Ethical Critiques of Business Practices

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April 23, McGriff Alumni House, 4:30-6:30 p.m.

Each student engages in a spoken critique of a specific contemporary business practice and, where appropriate, proposes change based on the application of a particular ethical standard. For instance, one speaker might offer a critique of the airline industry’s practice of purposefully and knowingly overbooking flights, a second speaker might address the oil and gas industry’s use of overland pipelines, a third speaker might consider the bottled-water industry’s habit of offering free water to communities after natural disasters, a fourth speaker might wrestle with the pharmaceutical industry’s method of setting prices on drugs crucial to the treatment of a specific life-threatening diseases (e.g., HIV-AIDS), and a fifth speaker might engage social media’s monitoring (or non-monitoring) of hate speech online. Each speaker is required to investigate and justify an appropriate ethical standard, apply that standard fairly to the business practice in question, address questions raised in a detached and deeply informed manner, and defend the proposal by describing the broader benefit(s) to society. A contestant may also critique the ethical standard used in a given industry or profession and propose and justify a better standard. Presentations should be 8-10 minutes in length and will be followed by 2-3 minutes of questions and answers. Audio and visual aids are permitted but should be limited to 30 seconds or less of audio and 3 slides or less of visual. Awards will be given for 1st, 2nd, and 3rd place.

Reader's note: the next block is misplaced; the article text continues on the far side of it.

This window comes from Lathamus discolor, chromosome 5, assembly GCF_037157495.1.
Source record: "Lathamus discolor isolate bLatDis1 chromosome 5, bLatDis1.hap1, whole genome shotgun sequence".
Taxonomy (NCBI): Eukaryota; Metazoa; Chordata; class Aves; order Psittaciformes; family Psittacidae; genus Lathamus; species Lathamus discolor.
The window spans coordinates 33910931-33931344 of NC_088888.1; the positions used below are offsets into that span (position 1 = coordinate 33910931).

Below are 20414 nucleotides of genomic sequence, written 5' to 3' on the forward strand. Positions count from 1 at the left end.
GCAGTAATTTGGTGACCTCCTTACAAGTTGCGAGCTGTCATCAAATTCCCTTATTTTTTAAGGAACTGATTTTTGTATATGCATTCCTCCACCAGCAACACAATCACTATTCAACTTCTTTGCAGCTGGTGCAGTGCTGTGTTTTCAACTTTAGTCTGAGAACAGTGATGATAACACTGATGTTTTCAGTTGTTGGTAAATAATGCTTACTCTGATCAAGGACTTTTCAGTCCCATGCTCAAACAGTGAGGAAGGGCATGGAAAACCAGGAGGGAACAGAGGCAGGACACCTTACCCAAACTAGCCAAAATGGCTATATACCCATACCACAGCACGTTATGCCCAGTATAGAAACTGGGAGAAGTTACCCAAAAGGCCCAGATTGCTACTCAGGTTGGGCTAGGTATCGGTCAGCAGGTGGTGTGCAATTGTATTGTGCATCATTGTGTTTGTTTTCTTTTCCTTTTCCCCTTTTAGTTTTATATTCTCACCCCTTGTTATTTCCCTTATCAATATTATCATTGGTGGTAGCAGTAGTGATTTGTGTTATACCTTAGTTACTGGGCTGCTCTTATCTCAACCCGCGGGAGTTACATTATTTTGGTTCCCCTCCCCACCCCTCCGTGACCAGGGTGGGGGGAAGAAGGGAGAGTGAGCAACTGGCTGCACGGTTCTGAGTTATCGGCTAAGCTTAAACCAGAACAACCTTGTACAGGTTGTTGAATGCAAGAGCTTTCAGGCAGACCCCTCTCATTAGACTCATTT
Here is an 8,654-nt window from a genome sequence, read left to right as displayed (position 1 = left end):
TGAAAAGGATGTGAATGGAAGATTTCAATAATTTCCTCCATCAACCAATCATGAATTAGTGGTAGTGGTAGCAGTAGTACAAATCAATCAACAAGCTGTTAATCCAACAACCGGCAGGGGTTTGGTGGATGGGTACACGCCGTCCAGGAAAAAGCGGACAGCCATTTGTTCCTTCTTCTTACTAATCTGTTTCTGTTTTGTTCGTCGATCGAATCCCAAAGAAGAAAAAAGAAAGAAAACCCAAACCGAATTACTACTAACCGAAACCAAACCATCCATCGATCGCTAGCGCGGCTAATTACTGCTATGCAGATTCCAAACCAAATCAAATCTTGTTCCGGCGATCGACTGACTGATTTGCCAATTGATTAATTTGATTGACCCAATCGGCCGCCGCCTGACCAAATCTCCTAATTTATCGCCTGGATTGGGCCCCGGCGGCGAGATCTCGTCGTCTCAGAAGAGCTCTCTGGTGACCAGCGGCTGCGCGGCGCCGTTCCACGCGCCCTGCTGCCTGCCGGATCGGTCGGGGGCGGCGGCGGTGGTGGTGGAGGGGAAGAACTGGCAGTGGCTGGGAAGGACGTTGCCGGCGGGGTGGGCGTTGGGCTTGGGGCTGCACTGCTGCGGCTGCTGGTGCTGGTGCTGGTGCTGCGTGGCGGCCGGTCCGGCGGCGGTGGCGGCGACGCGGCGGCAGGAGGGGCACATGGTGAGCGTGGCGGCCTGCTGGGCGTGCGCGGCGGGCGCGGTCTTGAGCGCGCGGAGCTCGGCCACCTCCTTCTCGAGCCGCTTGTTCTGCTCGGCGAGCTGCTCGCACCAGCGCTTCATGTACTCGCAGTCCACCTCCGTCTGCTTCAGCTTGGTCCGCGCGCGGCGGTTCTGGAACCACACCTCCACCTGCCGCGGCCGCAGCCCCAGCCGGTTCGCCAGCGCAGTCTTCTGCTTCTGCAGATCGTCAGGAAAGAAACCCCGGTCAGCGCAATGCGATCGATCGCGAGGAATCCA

Interested students should apply by this form that includes the student’s name, major, year in school, contact information, title of presentation, and abstract of the ethical critique by 31 March 2018. If more than six students apply, we will hold preliminary rounds to determine the 5-6 finalists.

Students are judged on the following bases:

  1. Establishment of clear and appropriate ethical standards for judgment in the case at hand, including explanation of the ethical principles that allow the student to arrive at the standard.

  2. Knowledge of the facts of the case, evidenced by citation of appropriate evidence, sources, examples, narratives, and authorities.

  3. Establishment of the significance of the case to the audience and larger community.

  4. Quality of the application of the ethical standards to the business practice at issue, including fair-minded critique and analysis.

  5. Clarity and eloquence of the presentation (well organized, with appropriate use of language, voice, action, and audio/visual aids), along with the articulation of a convincing ethical case.

  6. Adherence to ethical, professional, and mature standards of speaking and fair and accurate representation of the business and ethical issues that arise.